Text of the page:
The Senate’s electoral system now effectively operates like list proportional representation with final seats allocated to groups with the highest partial quotas on first preferences. The election of Independent David Pocock in the 2022 ACT Senate race shows that preference can still determine who is elected. But such exceptions don’t undermine the basic nature of the Senate’s reformed electoral system – it advantages parties with primary votes over parties that rely on preferences.

Inside this post, I take a closer look at the national voting patterns, and also assess how the electoral system translated votes into the seats.
Read More »Record Minor Party Vote at the 2022 Senate Election and how the Senate’s Electoral System Performed

2022 Post-Federal Election Pendulum

With 16 members elected to the crossbench in the new House of Representatives, drawing up a new electoral pendulum based on the 2022 Federal election result strains the traditionally used two-sided format.

However, I’ve gone with the traditional format with the non-major party seats separated bottom right on the opposition side of the pendulum. However, the expanded size of the crossbench means this group of seats deserves more attention than its bottom of the table position suggests.

Inside this post I provide a post-election pendulum for the House of Representatives, along with some general comments on the overall result.Read More »2022 Post-Federal Election Pendulum

2022 Western Australian Senate Election

  • Re-elected 1 – Sue Lines (Labor)
  • Re-elected 2 – Michaelia Cash (Liberal)
  • Re-elected 3 – Glenn Sterle (Labor)
  • Re-elected 4 – Dean Smith (Liberal)
  • Re-elected 5 – Dorinda Cox (Greens)
  • Elected 6 – Fatima Payman (Labor)
  • Defeated – Ben Small (Liberal) – see notes below

Party Outcome: Probably Liberal (-1), Labor (+1)

All votes have now been counted and allocated as first preferences to ticket votes or to individual candidates. A table of these votes is included min the post along with an analysis of the final distribution of preferences that elected Fatima Payman (Labor) to the final vacancy ahead of Paul Filing (One Nation).

In brief, Liberal preferences on the exclusion of the third Liberal candidate determined the outcome. On first preferences, Labor’s third candidate Fatima Payman was on 0.42 quotas to One Nation’s Paul Filing on 0.24. By the time only three candidates were left, the lead had narrowed with Payman on 0.72 and Filing on 0.61, 155,170 votes to 133,111 with the third Liberal Ben Small to be excluded with 99,327 votes. Small’s preferences split 31.0% to Payman, 29.6% to Filing and 39.4% exhausting. The final totals were Payman 185,992 or 0.8531 quotas to Filing 162,502 or 0.7454 quotas.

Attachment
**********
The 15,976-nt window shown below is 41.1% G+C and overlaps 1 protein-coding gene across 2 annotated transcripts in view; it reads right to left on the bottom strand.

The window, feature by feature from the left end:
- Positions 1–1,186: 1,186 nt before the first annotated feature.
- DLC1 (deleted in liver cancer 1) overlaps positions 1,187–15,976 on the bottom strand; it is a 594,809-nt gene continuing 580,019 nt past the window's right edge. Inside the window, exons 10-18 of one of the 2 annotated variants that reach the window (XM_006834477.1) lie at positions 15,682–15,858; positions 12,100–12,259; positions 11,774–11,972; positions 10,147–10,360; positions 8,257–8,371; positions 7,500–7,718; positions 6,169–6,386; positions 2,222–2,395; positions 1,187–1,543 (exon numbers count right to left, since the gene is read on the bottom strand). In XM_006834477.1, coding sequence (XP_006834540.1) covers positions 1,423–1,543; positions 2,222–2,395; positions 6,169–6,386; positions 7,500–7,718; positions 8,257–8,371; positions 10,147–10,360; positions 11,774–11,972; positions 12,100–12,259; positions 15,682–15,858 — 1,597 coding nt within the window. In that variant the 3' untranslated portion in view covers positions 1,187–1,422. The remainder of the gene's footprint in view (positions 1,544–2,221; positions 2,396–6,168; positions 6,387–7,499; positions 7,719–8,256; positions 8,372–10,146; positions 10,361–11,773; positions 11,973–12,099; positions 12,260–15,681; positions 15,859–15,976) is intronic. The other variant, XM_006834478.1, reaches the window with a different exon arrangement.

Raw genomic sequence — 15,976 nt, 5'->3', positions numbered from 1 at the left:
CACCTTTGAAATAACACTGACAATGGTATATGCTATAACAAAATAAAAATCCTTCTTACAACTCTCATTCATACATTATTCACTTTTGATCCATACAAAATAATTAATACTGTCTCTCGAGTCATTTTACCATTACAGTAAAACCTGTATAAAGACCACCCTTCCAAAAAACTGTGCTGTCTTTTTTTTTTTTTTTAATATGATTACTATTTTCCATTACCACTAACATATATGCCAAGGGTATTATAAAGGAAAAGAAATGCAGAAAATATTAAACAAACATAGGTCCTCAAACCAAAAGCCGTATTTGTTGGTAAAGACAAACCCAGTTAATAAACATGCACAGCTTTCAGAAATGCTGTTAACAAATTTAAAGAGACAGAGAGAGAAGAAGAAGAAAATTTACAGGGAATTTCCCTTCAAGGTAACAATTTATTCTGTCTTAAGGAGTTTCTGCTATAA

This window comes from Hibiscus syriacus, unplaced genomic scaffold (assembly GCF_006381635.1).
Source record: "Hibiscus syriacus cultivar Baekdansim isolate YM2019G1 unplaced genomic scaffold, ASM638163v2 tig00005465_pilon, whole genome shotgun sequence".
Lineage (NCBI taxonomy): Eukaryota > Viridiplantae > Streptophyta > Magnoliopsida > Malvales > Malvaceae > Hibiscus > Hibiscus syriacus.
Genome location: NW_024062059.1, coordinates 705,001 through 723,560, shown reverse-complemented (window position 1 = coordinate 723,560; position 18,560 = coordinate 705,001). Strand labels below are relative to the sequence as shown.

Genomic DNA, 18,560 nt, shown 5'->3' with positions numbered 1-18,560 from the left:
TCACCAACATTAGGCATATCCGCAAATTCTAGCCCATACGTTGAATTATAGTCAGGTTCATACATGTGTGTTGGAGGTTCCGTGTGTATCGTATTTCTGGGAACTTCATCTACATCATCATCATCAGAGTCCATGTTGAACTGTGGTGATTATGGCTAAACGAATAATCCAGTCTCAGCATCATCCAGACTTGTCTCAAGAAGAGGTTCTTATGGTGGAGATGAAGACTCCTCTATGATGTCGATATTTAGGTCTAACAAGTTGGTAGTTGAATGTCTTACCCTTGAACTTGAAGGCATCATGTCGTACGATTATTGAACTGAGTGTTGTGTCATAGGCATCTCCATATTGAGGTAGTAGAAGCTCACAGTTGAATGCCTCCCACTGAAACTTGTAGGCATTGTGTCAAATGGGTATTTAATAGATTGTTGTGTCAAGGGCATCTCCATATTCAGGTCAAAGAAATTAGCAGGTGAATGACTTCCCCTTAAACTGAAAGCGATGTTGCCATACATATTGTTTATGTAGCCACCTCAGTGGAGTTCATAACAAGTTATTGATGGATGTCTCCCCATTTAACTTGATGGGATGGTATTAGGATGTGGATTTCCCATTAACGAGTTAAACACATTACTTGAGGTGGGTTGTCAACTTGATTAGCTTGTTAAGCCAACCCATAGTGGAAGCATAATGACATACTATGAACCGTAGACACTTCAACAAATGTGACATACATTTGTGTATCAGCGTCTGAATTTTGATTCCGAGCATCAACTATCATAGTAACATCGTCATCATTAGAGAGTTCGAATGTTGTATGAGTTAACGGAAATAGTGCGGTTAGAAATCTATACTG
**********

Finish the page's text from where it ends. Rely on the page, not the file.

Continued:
Read More »2022 Western Australian Senate Election

2022 South Australian Senate Election

  • Re-elected 1 – Simon Birmingham (Liberal)
  • Re-elected 2 – Penny Wong (Labor)
  • Re-elected 3 – Andrew McLachlan (Liberal)
  • Re-elected 4 – Don Farrell (Labor)
  • Elected 5 – Barbara Pocock (Greens)
  • Elected 6 – Kerrynne Liddle (Liberal)
  • Defeated – Stirling Griff (Centre Alliance)
  • Defeated – Rex Patrick (Rex Patrick Team)

Party Summary: Ex-Nick Xenophon Team Senators Rex Patrick and Stirling Griff have been defeated (-2), replaced by Greens (+1) and Liberal (+1).

Post includes analysis of the preference flows that determined who won the final seat.
Read More »2022 South Australian Senate Election

2022 Tasmanian Senate Election

  • Re-elected 1 – Jonno Duniam (Liberal)
  • Re-elected 2 – Anne Urquhart (Labor)
  • Re-elected 3 – Peter Whish-Wilson (Greens)
  • Re-elected 4 – Helen Polley (Labor)
  • Re-elected 5 – Wendy Askew (Liberal)
  • Elected 6 – Tammy Tyrrell (Jacqui Lambie Newtwork)
  • Defeated – Eric Abetz (Liberal)

Party Summary: Liberal (-1), Jacqui Lambie Network (+1)

Read More »2022 Tasmanian Senate Election

2022 ACT Senate Election

  • Re-elected 1 – Katy Gallagher (Labor)
  • Elected 2 – David Pocock (Independent)
  • Defeated – Zed Seselja (Liberal)

Party Outcome: Liberal (-1), Independent (+1)

The final first preferences table and a summary of the preferences distributions are published inside the post.

David Pocock trailed on first preferences, but with the Liberal Party having polled only three-quarters of a quota, Pocock was easily able to overtake Zed Seselja and win on preferences. Overall Pocock received around 72.5% of preferences while Zed Seselja received only 18.9% with 8.6% exhausted. Seselja finished with 0.86 quotas while Pocock was elected with 1.09 quotas.
Read More »2022 ACT Senate Election